scipy.stats.betaprime = <scipy.stats._continuous_distns.betaprime_gen object>[source]#

A beta prime continuous random variable.

As an instance of the rv_continuous class, betaprime object inherits from it a collection of generic methods (see below for the full list), and completes them with details specific for this particular distribution.


The probability density function for betaprime is:

\[f(x, a, b) = \frac{x^{a-1} (1+x)^{-a-b}}{\beta(a, b)}\]

for \(x >= 0\), \(a > 0\), \(b > 0\), where \(\beta(a, b)\) is the beta function (see scipy.special.beta).

betaprime takes a and b as shape parameters.

The distribution is related to the beta distribution as follows: If \(X\) follows a beta distribution with parameters \(a, b\), then \(Y = X/(1-X)\) has a beta prime distribution with parameters \(a, b\) ([1]).

The beta prime distribution is a reparametrized version of the F distribution. The beta prime distribution with shape parameters a and b and scale = s is equivalent to the F distribution with parameters d1 = 2*a, d2 = 2*b and scale = (a/b)*s. For example,

>>> from scipy.stats import betaprime, f
>>> x = [1, 2, 5, 10]
>>> a = 12
>>> b = 5
>>> betaprime.pdf(x, a, b, scale=2)
array([0.00541179, 0.08331299, 0.14669185, 0.03150079])
>>> f.pdf(x, 2*a, 2*b, scale=(a/b)*2)
array([0.00541179, 0.08331299, 0.14669185, 0.03150079])

The probability density above is defined in the “standardized” form. To shift and/or scale the distribution use the loc and scale parameters. Specifically, betaprime.pdf(x, a, b, loc, scale) is identically equivalent to betaprime.pdf(y, a, b) / scale with y = (x - loc) / scale. Note that shifting the location of a distribution does not make it a “noncentral” distribution; noncentral generalizations of some distributions are available in separate classes.



Beta prime distribution, Wikipedia,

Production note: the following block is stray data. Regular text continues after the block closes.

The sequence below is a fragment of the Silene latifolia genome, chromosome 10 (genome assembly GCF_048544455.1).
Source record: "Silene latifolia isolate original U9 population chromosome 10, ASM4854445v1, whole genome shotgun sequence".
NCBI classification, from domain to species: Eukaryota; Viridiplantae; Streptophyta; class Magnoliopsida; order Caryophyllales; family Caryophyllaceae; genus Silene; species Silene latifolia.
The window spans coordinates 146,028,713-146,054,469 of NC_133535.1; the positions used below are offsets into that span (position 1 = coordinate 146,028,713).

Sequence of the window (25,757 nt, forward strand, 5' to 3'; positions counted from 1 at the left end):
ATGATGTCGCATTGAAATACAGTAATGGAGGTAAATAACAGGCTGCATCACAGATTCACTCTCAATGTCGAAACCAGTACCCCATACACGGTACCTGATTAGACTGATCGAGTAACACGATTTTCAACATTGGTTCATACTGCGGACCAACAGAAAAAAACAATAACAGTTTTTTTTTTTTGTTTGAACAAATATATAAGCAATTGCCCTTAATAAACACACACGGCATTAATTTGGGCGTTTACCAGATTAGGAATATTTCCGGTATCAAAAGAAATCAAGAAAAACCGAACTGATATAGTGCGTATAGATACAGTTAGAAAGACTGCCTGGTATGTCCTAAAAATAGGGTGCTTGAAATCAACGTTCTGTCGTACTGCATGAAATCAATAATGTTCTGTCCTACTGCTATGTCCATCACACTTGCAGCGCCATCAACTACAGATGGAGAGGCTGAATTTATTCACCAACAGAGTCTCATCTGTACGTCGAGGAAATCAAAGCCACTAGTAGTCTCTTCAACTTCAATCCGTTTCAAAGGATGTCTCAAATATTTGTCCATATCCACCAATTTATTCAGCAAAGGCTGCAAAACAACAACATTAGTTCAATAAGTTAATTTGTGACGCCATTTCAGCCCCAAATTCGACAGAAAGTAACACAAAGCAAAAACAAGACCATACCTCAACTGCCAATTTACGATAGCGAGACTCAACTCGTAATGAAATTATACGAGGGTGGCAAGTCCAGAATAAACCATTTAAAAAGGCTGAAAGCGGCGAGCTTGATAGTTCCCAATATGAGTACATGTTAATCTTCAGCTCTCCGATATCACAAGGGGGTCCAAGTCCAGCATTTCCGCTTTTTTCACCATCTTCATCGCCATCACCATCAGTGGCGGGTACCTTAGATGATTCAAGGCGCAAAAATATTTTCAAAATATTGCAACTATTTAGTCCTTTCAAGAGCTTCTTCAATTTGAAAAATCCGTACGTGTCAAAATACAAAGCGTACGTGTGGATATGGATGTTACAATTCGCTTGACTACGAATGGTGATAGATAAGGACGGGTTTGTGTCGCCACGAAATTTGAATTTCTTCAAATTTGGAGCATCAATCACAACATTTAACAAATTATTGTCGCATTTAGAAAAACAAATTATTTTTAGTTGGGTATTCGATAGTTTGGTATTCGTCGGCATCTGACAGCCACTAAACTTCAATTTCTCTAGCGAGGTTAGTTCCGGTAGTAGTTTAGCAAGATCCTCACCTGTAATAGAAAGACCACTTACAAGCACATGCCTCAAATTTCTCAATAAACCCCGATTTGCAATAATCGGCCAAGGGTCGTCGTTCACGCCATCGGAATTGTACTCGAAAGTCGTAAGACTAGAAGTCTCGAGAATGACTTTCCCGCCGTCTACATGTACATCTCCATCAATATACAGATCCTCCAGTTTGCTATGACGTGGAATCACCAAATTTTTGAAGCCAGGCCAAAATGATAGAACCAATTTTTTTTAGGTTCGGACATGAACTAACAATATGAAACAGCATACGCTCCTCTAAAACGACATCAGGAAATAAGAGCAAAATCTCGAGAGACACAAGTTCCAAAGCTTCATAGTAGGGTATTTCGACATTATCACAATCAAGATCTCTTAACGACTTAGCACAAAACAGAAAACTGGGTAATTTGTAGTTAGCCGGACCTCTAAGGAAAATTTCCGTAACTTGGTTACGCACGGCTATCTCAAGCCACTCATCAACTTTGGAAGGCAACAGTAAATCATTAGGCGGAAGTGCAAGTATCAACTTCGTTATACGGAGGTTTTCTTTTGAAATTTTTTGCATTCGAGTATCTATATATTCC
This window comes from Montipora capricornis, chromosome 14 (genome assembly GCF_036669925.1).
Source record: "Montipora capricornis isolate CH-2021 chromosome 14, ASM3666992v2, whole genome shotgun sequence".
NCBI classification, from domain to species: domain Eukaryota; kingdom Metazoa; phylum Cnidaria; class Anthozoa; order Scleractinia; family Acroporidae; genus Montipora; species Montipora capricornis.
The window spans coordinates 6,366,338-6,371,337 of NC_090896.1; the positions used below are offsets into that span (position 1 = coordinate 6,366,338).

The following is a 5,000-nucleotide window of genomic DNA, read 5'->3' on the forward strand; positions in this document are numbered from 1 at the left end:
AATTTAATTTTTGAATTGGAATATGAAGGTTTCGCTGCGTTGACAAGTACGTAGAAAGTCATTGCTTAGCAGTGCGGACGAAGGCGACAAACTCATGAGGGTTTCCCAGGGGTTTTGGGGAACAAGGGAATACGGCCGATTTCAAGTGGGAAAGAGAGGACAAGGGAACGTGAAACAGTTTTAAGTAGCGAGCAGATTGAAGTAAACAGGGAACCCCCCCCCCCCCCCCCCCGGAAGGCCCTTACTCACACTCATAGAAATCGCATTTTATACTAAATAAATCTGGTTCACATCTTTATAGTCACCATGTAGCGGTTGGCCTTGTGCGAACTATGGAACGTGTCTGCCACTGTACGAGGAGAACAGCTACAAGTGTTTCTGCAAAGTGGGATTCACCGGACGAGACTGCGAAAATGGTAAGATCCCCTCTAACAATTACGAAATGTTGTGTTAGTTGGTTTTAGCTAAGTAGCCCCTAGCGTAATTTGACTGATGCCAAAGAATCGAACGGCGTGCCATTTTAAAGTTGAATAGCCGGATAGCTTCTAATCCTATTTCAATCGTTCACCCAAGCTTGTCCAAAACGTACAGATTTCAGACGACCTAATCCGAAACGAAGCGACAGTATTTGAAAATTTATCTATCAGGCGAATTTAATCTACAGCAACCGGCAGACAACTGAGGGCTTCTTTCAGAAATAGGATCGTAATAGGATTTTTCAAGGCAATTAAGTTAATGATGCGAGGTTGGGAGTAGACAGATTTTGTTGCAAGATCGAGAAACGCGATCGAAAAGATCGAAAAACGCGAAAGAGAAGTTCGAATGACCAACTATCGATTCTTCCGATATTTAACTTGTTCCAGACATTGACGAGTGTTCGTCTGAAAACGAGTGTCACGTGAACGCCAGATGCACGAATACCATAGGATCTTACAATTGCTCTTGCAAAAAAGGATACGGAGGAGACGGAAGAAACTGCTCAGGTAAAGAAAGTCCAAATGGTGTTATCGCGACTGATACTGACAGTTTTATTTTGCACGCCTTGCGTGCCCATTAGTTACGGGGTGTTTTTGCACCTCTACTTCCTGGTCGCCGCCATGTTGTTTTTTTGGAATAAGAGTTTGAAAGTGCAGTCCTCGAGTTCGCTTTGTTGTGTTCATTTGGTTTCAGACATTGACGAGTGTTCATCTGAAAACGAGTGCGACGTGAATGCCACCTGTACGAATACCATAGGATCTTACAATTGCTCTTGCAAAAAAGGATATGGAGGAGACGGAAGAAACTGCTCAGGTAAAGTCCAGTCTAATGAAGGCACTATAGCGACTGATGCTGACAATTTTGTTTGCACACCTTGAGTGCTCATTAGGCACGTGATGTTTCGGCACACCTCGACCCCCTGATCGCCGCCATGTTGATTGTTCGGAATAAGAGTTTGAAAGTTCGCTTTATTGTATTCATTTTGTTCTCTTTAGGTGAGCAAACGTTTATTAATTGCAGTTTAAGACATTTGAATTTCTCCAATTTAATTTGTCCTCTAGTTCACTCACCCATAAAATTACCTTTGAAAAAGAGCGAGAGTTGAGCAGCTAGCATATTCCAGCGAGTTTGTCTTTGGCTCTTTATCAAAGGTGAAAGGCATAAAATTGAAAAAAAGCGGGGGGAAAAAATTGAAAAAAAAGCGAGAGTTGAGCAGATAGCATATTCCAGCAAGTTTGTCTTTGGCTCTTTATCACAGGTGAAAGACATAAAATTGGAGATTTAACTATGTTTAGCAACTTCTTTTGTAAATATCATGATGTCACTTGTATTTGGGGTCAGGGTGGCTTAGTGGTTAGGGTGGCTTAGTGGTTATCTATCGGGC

>>> import numpy as np
>>> from scipy.stats import betaprime
>>> import matplotlib.pyplot as plt
>>> fig, ax = plt.subplots(1, 1)

Calculate the first four moments:

>>> a, b = 5, 6
>>> mean, var, skew, kurt = betaprime.stats(a, b, moments='mvsk')

Display the probability density function (pdf):

>>> x = np.linspace(betaprime.ppf(0.01, a, b),
...                 betaprime.ppf(0.99, a, b), 100)
>>> ax.plot(x, betaprime.pdf(x, a, b),
...        'r-', lw=5, alpha=0.6, label='betaprime pdf')

Alternatively, the distribution object can be called (as a function) to fix the shape, location and scale parameters. This returns a “frozen” RV object holding the given parameters fixed.

Freeze the distribution and display the frozen pdf:

>>> rv = betaprime(a, b)
>>> ax.plot(x, rv.pdf(x), 'k-', lw=2, label='frozen pdf')

Check accuracy of cdf and ppf:

>>> vals = betaprime.ppf([0.001, 0.5, 0.999], a, b)
>>> np.allclose([0.001, 0.5, 0.999], betaprime.cdf(vals, a, b))

Generate random numbers:

>>> r = betaprime.rvs(a, b, size=1000)

And compare the histogram:

>>> ax.hist(r, density=True, bins='auto', histtype='stepfilled', alpha=0.2)
>>> ax.set_xlim([x[0], x[-1]])
>>> ax.legend(loc='best', frameon=False)


rvs(a, b, loc=0, scale=1, size=1, random_state=None)

Random variates.

pdf(x, a, b, loc=0, scale=1)

Probability density function.

logpdf(x, a, b, loc=0, scale=1)

Log of the probability density function.

cdf(x, a, b, loc=0, scale=1)

Cumulative distribution function.

logcdf(x, a, b, loc=0, scale=1)

Log of the cumulative distribution function.

sf(x, a, b, loc=0, scale=1)

Survival function (also defined as 1 - cdf, but sf is sometimes more accurate).

logsf(x, a, b, loc=0, scale=1)

Log of the survival function.

ppf(q, a, b, loc=0, scale=1)

Percent point function (inverse of cdf — percentiles).

isf(q, a, b, loc=0, scale=1)

Inverse survival function (inverse of sf).

moment(order, a, b, loc=0, scale=1)

Non-central moment of the specified order.

stats(a, b, loc=0, scale=1, moments=’mv’)

Mean(‘m’), variance(‘v’), skew(‘s’), and/or kurtosis(‘k’).

entropy(a, b, loc=0, scale=1)

(Differential) entropy of the RV.


Parameter estimates for generic data. See for detailed documentation of the keyword arguments.

expect(func, args=(a, b), loc=0, scale=1, lb=None, ub=None, conditional=False, **kwds)

Expected value of a function (of one argument) with respect to the distribution.

median(a, b, loc=0, scale=1)

Median of the distribution.

mean(a, b, loc=0, scale=1)

Mean of the distribution.

var(a, b, loc=0, scale=1)

Variance of the distribution.

std(a, b, loc=0, scale=1)

Standard deviation of the distribution.

interval(confidence, a, b, loc=0, scale=1)

Confidence interval with equal areas around the median.